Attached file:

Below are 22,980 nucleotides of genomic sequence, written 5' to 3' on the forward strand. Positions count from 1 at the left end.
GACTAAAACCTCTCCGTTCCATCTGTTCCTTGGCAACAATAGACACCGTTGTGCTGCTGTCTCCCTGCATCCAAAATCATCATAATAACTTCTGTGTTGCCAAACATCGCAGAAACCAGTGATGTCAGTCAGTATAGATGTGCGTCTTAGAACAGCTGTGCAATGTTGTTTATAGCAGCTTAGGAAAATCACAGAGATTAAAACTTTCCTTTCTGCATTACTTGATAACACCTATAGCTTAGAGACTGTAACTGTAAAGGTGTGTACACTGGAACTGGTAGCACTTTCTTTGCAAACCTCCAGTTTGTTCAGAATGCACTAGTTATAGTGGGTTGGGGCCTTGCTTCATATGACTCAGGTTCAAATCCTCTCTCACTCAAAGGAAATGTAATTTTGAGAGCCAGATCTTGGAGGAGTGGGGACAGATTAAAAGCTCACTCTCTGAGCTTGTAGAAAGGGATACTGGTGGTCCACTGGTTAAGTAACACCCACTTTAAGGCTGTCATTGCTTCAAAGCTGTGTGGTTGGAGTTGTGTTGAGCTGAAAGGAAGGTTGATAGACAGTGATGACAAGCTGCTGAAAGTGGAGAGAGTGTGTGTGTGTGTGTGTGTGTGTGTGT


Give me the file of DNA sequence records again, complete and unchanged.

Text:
Below are 22,980 nucleotides of genomic sequence, written 5' to 3' on the forward strand. Positions count from 1 at the left end.
GACTAAAACCTCTCCGTTCCATCTGTTCCTTGGCAACAATAGACACCGTTGTGCTGCTGTCTCCCTGCATCCAAAATCATCATAATAACTTCTGTGTTGCCAAACATCGCAGAAACCAGTGATGTCAGTCAGTATAGATGTGCGTCTTAGAACAGCTGTGCAATGTTGTTTATAGCAGCTTAGGAAAATCACAGAGATTAAAACTTTCCTTTCTGCATTACTTGATAACACCTATAGCTTAGAGACTGTAACTGTAAAGGTGTGTACACTGGAACTGGTAGCACTTTCTTTGCAAACCTCCAGTTTGTTCAGAATGCACTAGTTATAGTGGGTTGGGGCCTTGCTTCATATGACTCAGGTTCAAATCCTCTCTCACTCAAAGGAAATGTAATTTTGAGAGCCAGATCTTGGAGGAGTGGGGACAGATTAAAAGCTCACTCTCTGAGCTTGTAGAAAGGGATACTGGTGGTCCACTGGTTAAGTAACACCCACTTTAAGGCTGTCATTGCTTCAAAGCTGTGTGGTTGGAGTTGTGTTGAGCTGAAAGGAAGGTTGATAGACAGTGATGACAAGCTGCTGAAAGTGGAGAGAGTGTGTGTGTGTGTGTGTGTGTGTGTGT